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EMBARGOED FOR RELEASE: Monday, February 4, 2019; 0800 GMT / 0300 ET
WASHINGTON – An international group of public health and legal experts say the time has come for the World Health Organization to convene the Emergency Committee once again, and for the WHO Director-General Tedros Adhanom Ghebreyesus to consider declaring the Ebola epidemic in the Democratic Republic of Congo a “Public Health Emergency of International Concern” (PHEIC).
Writing in The Lancet, (Ebola in the Democratic Republic of Congo: Time to Sound a Global Alert? published 4 February), the experts say declaring a PHEIC would sound a vital “clarion call” to action––galvanizing high-level political, financial, and technical support to address the Ebola outbreak that started last May.
“A PHEIC would provide a clear signal from the world’s global health body that United Nations leadership is urgent,” writes the group. “A PHEIC also empowers the Director-General to make temporary recommendations which, while non-binding, have normative force.”
The Ebola epidemic is the worst in Democratic Republic of Congo (DRC) history and is the second largest outbreak ever recorded in the world.
“The DRC Ebola epidemic is extraordinary,” says lead author Lawrence Gostin, faculty director of Georgetown University’s O’Neill Institute for National and Global Health Law. “It is a toxic brew of armed conflict, political instability, and mass displacement. The epidemic is not under control, and has a high risk of spread to the region, perhaps globally.”
The authors commend WHO but express the need for additional expertise.
“WHO has demonstrated leadership and operational endurance, working tirelessly to combat the DRC epidemic,” the authors write. “But WHO and partners cannot succeed alone. We live at a political moment when international solutions to collective threats are increasingly hard to achieve.”
Of particular concern, say the authors, is the high risk of Ebola spreading to DRC’s neighboring countries especially South Sudan. South Sudan is among the most fragile states in the world with far less capacity to control an outbreak like Ebola.
“Taking bold measures to prevent the spread of the disease in this country where violence is prevalent, and a famine is predicted, is critical to preventing a humanitarian disaster,” says Gostin.
The authors note that the International Health Regulations’ criteria for declaring a PHEIC have been met: public health impact; novelty and scale; and movement of persons. They call on Dr. Tedros to convene the WHO’s Emergency Committee, and include members with a diverse skill-set to reflect the current challenges in DRC.
“[Dr. Tedros] should invite states, United Nations, and NGOs to attend and submit evidence. MONUSCO (UN Peacekeeping operation), UNHCR, and civil society could provide critical information. The EC should recommend proactive measures on health, diplomacy, security, and community engagement. Concrete recommendations could specify the level and kind of resources needed and composition of security and diplomatic assets.”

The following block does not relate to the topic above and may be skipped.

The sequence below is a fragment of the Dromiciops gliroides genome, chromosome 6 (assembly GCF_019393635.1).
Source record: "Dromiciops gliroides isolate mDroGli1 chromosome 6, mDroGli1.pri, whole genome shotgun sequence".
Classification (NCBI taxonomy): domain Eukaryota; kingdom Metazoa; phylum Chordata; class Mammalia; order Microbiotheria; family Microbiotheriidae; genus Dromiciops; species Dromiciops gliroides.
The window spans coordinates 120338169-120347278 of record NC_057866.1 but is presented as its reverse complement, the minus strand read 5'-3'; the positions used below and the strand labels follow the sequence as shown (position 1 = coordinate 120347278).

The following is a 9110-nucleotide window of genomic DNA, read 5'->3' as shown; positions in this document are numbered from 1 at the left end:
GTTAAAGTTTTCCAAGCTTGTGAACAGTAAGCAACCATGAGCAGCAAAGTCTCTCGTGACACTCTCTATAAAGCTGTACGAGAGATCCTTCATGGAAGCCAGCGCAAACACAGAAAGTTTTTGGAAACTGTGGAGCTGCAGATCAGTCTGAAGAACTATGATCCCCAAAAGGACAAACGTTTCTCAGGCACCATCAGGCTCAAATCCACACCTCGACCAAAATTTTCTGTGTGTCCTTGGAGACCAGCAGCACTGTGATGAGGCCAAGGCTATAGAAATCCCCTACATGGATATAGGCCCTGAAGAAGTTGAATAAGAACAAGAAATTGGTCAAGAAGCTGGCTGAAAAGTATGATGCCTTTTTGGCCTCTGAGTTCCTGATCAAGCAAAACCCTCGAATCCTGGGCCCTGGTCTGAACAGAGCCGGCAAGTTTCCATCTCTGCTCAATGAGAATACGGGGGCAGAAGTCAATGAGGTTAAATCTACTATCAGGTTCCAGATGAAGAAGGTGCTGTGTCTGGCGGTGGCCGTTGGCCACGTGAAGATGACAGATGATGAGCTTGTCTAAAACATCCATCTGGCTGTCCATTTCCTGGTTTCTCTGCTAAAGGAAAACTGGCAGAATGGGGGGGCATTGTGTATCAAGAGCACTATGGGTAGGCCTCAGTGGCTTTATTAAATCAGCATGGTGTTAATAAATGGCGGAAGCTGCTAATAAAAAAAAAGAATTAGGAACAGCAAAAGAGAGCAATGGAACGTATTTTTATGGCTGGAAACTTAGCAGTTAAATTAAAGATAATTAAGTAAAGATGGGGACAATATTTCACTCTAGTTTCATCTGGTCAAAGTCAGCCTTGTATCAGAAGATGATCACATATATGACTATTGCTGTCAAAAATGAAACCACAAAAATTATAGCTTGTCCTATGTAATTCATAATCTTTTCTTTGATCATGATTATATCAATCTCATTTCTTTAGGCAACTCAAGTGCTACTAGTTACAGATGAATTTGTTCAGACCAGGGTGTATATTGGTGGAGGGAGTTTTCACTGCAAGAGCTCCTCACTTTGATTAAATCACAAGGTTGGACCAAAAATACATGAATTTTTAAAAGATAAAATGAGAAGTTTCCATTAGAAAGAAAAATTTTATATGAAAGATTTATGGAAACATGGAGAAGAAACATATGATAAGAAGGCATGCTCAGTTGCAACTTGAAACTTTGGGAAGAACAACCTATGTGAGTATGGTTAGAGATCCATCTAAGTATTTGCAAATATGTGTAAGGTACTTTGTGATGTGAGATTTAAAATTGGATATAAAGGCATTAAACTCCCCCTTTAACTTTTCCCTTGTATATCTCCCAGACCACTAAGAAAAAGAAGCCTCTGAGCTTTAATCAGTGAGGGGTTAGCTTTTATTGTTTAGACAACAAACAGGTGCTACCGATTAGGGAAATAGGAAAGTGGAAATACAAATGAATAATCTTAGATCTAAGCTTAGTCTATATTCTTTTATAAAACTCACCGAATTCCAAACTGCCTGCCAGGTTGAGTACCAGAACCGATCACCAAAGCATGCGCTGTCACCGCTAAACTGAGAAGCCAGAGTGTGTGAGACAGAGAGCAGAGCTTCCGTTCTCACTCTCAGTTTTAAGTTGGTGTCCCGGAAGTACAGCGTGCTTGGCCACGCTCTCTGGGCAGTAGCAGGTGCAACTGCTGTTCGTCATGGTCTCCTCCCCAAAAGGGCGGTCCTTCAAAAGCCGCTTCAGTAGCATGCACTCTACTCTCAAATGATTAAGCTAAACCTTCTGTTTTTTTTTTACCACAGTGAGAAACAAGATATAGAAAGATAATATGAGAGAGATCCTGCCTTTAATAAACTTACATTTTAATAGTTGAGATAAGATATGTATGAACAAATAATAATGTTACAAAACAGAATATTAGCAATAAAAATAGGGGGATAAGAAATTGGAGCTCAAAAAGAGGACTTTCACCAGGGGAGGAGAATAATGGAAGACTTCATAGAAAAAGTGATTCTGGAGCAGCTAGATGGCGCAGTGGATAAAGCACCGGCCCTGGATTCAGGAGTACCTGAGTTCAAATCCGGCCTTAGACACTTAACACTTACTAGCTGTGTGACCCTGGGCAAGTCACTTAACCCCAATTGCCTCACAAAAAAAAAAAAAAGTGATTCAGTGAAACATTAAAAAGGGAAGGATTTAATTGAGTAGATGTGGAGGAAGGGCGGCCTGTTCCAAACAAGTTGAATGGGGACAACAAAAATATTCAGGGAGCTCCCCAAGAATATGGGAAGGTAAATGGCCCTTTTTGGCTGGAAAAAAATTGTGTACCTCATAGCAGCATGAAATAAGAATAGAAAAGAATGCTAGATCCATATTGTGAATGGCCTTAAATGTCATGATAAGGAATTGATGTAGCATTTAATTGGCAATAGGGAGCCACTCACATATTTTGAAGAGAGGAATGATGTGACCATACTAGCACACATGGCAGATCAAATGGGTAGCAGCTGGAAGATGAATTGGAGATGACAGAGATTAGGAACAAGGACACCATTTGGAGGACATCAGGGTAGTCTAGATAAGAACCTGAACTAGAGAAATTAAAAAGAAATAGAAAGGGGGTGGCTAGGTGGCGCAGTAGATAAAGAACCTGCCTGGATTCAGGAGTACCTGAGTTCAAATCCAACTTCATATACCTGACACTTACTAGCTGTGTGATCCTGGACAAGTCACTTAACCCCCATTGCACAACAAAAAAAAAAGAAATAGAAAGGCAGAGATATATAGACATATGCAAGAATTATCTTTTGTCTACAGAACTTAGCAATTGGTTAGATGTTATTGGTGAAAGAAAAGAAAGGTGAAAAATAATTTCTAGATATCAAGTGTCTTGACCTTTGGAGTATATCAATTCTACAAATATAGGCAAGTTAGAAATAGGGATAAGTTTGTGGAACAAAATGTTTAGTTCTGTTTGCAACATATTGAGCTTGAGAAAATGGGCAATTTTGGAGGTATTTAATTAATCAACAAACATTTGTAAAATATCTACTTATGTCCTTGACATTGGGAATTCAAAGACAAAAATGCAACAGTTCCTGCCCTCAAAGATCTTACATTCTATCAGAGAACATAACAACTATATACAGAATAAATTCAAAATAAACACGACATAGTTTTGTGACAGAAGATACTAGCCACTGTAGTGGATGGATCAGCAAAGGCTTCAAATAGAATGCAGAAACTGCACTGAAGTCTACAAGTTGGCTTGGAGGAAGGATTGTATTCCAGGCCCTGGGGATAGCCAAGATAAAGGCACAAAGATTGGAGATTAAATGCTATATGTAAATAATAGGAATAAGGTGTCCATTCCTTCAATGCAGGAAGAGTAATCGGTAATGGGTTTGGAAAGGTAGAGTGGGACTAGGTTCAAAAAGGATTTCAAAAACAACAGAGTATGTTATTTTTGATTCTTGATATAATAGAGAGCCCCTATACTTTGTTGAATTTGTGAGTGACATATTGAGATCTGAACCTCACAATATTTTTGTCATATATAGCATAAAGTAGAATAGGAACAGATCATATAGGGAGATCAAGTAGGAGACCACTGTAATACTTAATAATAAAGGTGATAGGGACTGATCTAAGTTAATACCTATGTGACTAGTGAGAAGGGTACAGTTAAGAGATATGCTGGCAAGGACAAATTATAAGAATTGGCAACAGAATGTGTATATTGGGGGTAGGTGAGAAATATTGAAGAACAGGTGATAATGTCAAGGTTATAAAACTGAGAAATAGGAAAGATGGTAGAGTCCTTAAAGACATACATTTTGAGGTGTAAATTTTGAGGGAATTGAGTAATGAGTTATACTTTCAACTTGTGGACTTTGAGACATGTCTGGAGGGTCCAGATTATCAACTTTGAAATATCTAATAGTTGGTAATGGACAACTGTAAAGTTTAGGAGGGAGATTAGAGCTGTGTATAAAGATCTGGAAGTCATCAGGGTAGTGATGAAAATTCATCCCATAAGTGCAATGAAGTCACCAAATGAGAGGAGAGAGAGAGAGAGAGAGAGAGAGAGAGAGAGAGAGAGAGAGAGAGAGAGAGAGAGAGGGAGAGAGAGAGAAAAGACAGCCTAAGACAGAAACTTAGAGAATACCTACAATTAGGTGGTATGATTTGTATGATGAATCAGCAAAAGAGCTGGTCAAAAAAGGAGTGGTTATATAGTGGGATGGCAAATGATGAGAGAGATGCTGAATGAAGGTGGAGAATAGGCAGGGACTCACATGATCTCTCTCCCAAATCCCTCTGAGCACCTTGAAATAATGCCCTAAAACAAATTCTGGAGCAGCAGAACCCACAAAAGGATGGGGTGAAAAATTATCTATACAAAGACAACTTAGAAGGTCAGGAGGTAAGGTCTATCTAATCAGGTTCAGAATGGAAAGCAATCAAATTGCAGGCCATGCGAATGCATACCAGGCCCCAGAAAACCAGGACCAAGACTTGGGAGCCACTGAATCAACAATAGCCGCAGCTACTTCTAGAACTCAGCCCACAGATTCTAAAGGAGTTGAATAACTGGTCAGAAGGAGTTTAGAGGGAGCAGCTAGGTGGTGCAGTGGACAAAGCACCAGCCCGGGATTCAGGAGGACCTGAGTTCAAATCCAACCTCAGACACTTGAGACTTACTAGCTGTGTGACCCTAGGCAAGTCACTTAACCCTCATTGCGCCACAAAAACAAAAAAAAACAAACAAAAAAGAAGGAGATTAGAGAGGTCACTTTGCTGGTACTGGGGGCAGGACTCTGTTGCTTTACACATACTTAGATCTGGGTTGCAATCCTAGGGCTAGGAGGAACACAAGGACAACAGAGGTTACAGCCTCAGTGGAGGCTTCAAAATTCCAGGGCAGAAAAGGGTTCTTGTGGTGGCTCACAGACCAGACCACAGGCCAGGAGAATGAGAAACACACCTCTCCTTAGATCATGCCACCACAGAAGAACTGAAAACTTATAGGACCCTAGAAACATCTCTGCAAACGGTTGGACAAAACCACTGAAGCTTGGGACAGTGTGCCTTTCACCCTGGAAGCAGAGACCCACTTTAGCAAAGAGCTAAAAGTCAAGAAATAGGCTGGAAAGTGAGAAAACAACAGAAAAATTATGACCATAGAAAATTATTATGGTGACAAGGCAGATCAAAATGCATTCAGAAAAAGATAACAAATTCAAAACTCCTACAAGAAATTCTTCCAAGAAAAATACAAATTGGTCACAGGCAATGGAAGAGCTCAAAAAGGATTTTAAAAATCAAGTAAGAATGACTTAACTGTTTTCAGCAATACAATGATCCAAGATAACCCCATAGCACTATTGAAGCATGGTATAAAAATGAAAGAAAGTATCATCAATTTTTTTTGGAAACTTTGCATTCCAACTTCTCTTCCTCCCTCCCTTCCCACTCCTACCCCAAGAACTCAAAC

However, the global health and legal experts identify potential negative consequences of a PHEIC declaration such as unilateral decisions to ban trade or create travel barriers in the DRC, which would have “devastating impacts.”
“WHO, backed by UN support, should take active steps to prevent unlawful and harmful restrictions including calling out countries that violate laws designed to prevent this sort of unwarranted action,” says author Matthew Kavanagh, director of Global Health Policy & Governance Initiative at the O’Neill Institute.
Also concerning to the public health law group is the chaos that could be created by armed groups.
“A PHEIC could increase incentives to target Ebola responders to gain leverage,” they write. “As in South Sudan, armed groups could manipulate aid for non-humanitarian purposes. Like any complex multilateral negotiation, cultural competence and smart diplomacy are required.”
The group concludes by characterizing a public health crisis like Ebola against a background of political violence and instability as the “new abnormal.”
“WHO and the UN system will be called upon with ever greater frequency in the future to manage complex humanitarian crises,” they say. “We must plan for a future in which political violence and instability become the new abnormal.”
In addition to Gostin and Kavanagh, authors include: Alexandra Phelan, Georgetown Center for Global Health Science and Security, & Law Center; Alex Godwin Coutinho, University of Global Health Equity, Rwanda; Mark Eccleston-Turner, School of Law, Keele University, Newcastle, UK; Ngozi Erondu, Chatham House, London, UK; Oyebanji Filani, Federal Ministry of Health, Abuja, Nigeria; Tom Inglesby, Johns Hopkins Center for Health Security, Johns Hopkins Bloomberg School of Public Health; Rebecca Katz, Georgetown Center for Global Health Science and Security; Allan Maleche, Kenya Legal & Ethical Issues Network on HIV & AIDS; Jennifer B Nuzzo, Johns Hopkins Center for Health Security, Johns Hopkins Bloomberg School of Public Health; and Oyewale Tomori, Nigerian Academy of Science.
The O’Neill Institute for National and Global Health Law at Georgetown University Law Center is the premier center for health law, scholarship, and policy. Its mission is to contribute to a more powerful and deeper understanding of the multiple ways in which law can be used to improve the public’s health, using objective evidence as a measure. The O’Neill Institute seeks to advance scholarship, science, research, and teaching that will encourage key decision-makers in the public, private, and civil society to employ the law as a positive tool for enabling more people in the United States and throughout the world to lead healthier lives.